Thursday, 6 November 2008


Untitled, 2005

Carla Ahlander works with photography and documents scenes, positions, conditions, states of social sphere. Ahlander’s practice lies within figuring, restating, displaying and discussing of certain structures of power. The relational aesthetics of power is dispersed into every element in its surrounding. When power structures are taken into consideration, they do not only address the centers of power or apparatuses of governance in macro scales, but also their patterns of experience in micro levels. That is to say: the micro conditions that are composed of the immersed state of power in the production of the everyday. Ahlander, is a photographer of a tradition, commits her time and thinking before, during and after the act of photographing. She visits or attends to situations and observes and waits for the indulgence of content. Her series of waiting rooms are of 12 images, taken in the registration offices in Berlin. The rooms, at first sight display an intention of neutral design aesthetics, although through the positioning of facilities and functioning, they display the discreet empowerment of the subjectivities, which are supposed to inform the system they live in. The architecture has been formed in consideration with centralisation of power and powerlessness. The individuality is at stake during the encounters of governance and being governed by. Hence, Ranciere’s positioning of participation is demodified.
In the waiting room series, contrastingly we do not see any person in any condition. The space is not occupied with bodies but with the void of their possible presences. We experience a narrative on various levels, where the protagonists are not mapped with appearance or movement.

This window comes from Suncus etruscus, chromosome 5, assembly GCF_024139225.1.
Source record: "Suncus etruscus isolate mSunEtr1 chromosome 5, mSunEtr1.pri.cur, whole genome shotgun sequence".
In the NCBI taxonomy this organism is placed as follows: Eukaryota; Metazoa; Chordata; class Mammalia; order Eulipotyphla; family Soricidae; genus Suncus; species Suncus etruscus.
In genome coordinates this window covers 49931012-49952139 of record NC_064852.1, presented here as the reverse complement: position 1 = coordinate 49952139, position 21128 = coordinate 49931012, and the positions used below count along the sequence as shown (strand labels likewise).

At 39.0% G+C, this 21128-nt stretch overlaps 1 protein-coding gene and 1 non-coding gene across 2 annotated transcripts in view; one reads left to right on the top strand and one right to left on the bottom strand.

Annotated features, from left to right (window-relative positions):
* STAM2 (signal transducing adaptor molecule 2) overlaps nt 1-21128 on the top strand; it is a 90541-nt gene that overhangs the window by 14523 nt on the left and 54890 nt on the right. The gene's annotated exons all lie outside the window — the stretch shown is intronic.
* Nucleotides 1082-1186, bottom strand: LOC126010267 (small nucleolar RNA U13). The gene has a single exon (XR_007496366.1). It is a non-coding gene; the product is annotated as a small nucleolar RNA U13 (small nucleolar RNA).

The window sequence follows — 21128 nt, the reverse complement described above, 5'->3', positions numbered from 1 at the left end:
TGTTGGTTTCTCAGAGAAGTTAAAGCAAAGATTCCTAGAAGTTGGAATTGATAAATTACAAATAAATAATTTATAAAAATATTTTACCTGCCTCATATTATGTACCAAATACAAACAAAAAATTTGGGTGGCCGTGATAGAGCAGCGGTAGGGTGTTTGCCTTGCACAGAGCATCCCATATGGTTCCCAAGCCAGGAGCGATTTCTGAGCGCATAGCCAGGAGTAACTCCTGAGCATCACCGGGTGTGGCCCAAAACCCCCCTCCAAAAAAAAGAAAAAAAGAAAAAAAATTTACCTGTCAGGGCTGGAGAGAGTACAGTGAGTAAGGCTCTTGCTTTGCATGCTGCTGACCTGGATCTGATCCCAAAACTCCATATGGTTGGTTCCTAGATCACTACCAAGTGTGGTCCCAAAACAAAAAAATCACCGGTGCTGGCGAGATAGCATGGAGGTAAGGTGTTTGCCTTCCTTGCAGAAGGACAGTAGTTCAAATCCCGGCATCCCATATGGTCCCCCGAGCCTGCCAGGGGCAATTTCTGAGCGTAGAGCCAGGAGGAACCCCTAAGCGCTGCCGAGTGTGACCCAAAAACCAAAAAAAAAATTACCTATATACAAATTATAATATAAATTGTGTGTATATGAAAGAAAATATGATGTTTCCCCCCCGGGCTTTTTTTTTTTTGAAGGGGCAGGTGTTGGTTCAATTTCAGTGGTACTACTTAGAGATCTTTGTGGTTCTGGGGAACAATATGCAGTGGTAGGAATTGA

Ahlander’s photographs not only map the regulative modes but also point out the structures within which participation is redefined through a single channel of adjustment. The photographs implement more than they show: The series are not a mere collection of rooms but also imply of how acknowledgement of power and a priori acceptances of movement and individuality are designated to be experienced. Ahlander says: “I’m interested in the systems of organisation which we live in; by the creation of power structures and how we become part of them, yet I’m also fascinated by the fact that they only exist if we participate in them.”
Additional to her series ‘Untitled’, Ahlander exhibits a new piece Symbolic Capital, Part I, which has been shot in front of Employment Center in Berlin at dawn. The people queuing cannot be recognized but their presence in front of a not-yet-open building shows that they are in the placement of stand-by to get in, to receive acceptance and activate their presence in the society.

The association is a relation, 2008